Reduced opioid prescribing following arthroscopic meniscectomy does not negatively impact patient satisfaction.
Prior research has demonstrated that physician desire to optimize patient satisfaction is a cause of over-prescription of opioid medications in the healthcare setting. The purpose of this study was to investigate what effect, if any, decreased opioid prescribing following arthroscopic meniscectomy had on Press-Ganey (PG) satisfaction survey scores.A retrospective review of prospectively-collected data was conducted on patients who underwent arthroscopic meniscectomy between October2014-October2019. Inclusion criteria consisted of complete PG information, no history of trauma, connective tissue disease, or prior knee surgery. Groups were separated based on date of surgery relative to implementation of an institutional opioid reduction policy which occurred on October 1, 2018. Prescriptions were converted to milligram-morphine-equivalents (MME) for direct comparison between opioids. Minimal-Detectable-Change (MDC) was calculated to evaluate clinical significance of any statistically significant findings.554 patients were included in this analysis (452pre-protocol, 102post-protocol). The groups did not differ statistically (p > 0.05) with respect to any patient demographics (age, BMI, sex, prior opioid use, opioid naivete) with the exception of smoking history; 54.4% in the pre-protocol group and 32.4%in the post-protocol group; p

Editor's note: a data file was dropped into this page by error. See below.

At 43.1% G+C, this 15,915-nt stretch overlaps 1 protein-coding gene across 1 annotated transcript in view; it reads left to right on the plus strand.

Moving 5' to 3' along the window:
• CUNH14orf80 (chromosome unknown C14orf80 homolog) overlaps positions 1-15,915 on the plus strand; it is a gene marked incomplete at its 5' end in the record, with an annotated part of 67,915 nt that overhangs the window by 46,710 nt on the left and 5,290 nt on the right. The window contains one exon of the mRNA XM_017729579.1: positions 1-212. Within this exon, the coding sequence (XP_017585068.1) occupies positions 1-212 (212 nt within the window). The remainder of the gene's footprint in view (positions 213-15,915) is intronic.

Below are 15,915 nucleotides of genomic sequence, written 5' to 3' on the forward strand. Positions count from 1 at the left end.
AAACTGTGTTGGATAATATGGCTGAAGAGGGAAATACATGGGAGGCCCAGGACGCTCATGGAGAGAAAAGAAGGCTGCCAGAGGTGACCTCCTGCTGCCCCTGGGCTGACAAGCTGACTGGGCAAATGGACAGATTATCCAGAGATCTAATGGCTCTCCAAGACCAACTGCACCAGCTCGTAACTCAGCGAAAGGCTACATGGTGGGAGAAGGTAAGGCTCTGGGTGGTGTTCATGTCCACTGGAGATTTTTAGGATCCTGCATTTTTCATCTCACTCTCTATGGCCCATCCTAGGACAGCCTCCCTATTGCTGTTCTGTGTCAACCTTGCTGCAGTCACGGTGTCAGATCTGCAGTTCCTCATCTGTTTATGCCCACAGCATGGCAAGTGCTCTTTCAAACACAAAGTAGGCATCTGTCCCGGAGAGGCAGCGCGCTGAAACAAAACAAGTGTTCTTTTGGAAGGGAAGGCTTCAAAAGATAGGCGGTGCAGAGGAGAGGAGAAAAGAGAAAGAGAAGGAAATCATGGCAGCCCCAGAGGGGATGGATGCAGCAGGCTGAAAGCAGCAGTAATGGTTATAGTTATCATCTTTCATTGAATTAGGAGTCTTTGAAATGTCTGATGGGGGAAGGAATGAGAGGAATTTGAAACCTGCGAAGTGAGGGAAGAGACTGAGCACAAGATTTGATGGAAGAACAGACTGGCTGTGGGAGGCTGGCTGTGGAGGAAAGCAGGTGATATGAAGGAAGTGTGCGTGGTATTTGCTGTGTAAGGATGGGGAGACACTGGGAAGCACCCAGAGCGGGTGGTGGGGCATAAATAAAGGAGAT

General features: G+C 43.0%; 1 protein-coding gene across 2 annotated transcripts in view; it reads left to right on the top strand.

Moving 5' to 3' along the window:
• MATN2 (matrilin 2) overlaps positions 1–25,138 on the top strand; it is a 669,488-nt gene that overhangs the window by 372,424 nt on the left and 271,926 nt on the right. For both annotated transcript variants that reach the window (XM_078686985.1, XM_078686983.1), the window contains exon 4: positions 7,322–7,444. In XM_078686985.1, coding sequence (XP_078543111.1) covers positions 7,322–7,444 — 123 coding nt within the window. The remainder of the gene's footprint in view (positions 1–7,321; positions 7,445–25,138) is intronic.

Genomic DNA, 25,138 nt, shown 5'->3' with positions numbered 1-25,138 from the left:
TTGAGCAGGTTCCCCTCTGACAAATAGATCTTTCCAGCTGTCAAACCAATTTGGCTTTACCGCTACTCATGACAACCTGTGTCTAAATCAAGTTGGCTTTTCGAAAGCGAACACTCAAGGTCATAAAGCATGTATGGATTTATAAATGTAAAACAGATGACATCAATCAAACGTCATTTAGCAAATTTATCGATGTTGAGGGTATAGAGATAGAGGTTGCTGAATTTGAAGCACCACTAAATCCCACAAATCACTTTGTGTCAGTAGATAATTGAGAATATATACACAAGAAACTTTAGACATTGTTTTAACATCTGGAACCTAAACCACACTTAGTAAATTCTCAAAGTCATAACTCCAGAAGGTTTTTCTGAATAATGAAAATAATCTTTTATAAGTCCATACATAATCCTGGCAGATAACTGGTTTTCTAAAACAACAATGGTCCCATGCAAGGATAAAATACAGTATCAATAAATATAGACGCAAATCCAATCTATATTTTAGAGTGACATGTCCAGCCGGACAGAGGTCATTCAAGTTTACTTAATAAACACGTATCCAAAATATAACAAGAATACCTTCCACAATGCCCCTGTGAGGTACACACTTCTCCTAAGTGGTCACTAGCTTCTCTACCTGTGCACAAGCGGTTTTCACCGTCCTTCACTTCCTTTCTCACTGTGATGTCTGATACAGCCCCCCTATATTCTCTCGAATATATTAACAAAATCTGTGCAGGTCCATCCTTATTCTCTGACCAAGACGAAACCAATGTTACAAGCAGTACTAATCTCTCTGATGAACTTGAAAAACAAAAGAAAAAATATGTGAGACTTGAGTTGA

Authors: David A Bloom, Amit K Manjunath, Daniel J Kaplan, Alexander J Egol, Kirk A Campbell, Eric J Strauss, Michael J Alaia